At the start of the pandemic, gardening took on much greater importance as many homeowners and apartment dwellers feared going to their local grocery store or farmers market or even having groceries delivered, to the extent that they would rigorously sanitize them. Growing fruits, vegetables, and herbs seemed so much safer—and it became a fun family activity, pitching in together to till soil, water seedlings, and harvest yields.
April 14 is National Gardening Day, first marked in 2018 by Cool Springs Press, a publisher of home and garden do-it-yourself books, to acknowledge the hobby of gardening and encourage gardeners to share their knowledge. Even as the country begins to feel a bit safer with more people getting vaccinated, the gardening bug has remained with many homeowners.
Whether your clients are new to gardening or longtime aficionados, here are three tips you can share as the gardening season gets underway.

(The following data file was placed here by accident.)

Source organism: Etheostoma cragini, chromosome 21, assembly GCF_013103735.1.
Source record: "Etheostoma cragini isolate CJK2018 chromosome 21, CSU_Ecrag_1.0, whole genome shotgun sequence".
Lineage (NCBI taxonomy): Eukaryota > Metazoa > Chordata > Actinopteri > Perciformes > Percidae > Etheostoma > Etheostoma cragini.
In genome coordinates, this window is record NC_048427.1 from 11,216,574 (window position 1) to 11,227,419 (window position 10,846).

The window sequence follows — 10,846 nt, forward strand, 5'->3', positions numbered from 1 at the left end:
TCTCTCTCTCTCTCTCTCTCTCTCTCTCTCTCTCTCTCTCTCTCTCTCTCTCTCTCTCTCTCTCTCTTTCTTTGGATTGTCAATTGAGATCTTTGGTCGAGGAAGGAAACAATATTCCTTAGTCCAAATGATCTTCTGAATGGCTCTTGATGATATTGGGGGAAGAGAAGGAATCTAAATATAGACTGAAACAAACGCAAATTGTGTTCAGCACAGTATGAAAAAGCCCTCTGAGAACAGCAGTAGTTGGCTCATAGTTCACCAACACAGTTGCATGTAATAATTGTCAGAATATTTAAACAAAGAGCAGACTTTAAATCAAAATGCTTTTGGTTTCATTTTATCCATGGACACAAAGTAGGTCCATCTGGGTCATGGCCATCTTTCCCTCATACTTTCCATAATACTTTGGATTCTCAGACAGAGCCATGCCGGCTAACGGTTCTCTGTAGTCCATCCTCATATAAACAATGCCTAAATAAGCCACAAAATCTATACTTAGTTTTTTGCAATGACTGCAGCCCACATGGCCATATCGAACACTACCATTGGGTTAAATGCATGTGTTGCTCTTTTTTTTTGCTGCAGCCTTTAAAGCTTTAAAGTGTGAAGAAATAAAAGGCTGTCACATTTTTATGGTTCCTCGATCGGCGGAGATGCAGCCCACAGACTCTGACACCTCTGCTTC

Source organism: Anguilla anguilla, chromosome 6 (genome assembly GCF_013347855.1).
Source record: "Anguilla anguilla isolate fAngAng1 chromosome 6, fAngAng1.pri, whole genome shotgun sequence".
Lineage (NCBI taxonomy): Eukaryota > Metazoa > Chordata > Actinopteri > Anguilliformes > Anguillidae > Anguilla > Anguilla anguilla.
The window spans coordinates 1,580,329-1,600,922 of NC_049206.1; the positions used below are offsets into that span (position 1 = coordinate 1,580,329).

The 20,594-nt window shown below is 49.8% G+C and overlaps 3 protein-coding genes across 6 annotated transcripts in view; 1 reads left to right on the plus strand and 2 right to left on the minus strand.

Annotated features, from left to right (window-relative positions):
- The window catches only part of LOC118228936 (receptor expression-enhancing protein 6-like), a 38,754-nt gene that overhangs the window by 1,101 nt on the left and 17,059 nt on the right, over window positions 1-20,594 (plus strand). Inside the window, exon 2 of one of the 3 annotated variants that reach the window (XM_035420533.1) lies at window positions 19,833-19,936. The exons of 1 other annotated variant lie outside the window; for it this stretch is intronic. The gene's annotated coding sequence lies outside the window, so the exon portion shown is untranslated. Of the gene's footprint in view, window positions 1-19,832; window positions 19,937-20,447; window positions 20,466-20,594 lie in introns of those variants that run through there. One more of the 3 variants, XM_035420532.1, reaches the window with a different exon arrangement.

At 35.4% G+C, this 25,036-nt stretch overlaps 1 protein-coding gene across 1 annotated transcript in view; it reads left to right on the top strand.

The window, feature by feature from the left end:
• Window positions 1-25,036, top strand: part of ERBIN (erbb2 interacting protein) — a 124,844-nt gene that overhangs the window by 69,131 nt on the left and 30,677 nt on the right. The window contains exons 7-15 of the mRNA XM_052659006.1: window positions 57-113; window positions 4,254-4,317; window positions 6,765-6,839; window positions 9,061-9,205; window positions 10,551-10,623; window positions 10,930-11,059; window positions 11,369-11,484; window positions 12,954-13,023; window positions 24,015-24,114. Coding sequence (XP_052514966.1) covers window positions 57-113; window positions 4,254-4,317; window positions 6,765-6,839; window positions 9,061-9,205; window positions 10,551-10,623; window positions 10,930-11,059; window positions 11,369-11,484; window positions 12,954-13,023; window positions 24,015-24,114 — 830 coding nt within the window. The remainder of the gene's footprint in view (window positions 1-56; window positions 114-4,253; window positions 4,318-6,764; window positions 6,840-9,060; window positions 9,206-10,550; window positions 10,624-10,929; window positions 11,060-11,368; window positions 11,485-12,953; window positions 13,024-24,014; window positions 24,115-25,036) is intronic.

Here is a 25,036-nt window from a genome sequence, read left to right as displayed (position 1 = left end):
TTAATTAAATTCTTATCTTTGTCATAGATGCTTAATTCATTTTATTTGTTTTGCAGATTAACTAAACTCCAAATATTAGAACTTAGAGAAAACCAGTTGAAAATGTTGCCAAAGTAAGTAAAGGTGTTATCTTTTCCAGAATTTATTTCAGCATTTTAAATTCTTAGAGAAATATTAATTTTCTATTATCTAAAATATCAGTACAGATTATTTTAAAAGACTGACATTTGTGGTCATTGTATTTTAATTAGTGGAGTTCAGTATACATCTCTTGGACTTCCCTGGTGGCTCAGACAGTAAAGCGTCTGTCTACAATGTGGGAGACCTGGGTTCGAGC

First-time home buyers are swooning over housing. Millennials are comprising the largest share of buyers at 37%, shows the National Association of REALTORS®’ newly released 2021 Home Buyer and Seller Generational Trends report. The youngest buying generation–Gen Z—is also starting to emerge. The majority of millennials and Gen Z buyers are first-time home buyers and are increasingly relying on real estate professionals to navigate their homebuying debut in what has become a very competitive housing market during a pandemic. In particular, younger millennial buyers—ages 22 to 30—were the most likely to cite a real estate agent as a prime information source they used during their home search at 91%, according to NAR’s survey. “Buyers used all tools available to them—whether it be a mobile device, yard sign or an online video–but at some point, nearly all buyers turned to an experienced agent to assist with the transaction,” said Jessica Lautz, NAR’s vice president of demographics and behavioral insights. “This is especially true among younger millennial consumers as they are likely first-time buyers and need help navigating the market and all steps involved in the process.” Continue…https://magazine.realtor/daily-news/2021/03/16/nar-study-young-adults-eagerly-entering-dominating-housing-market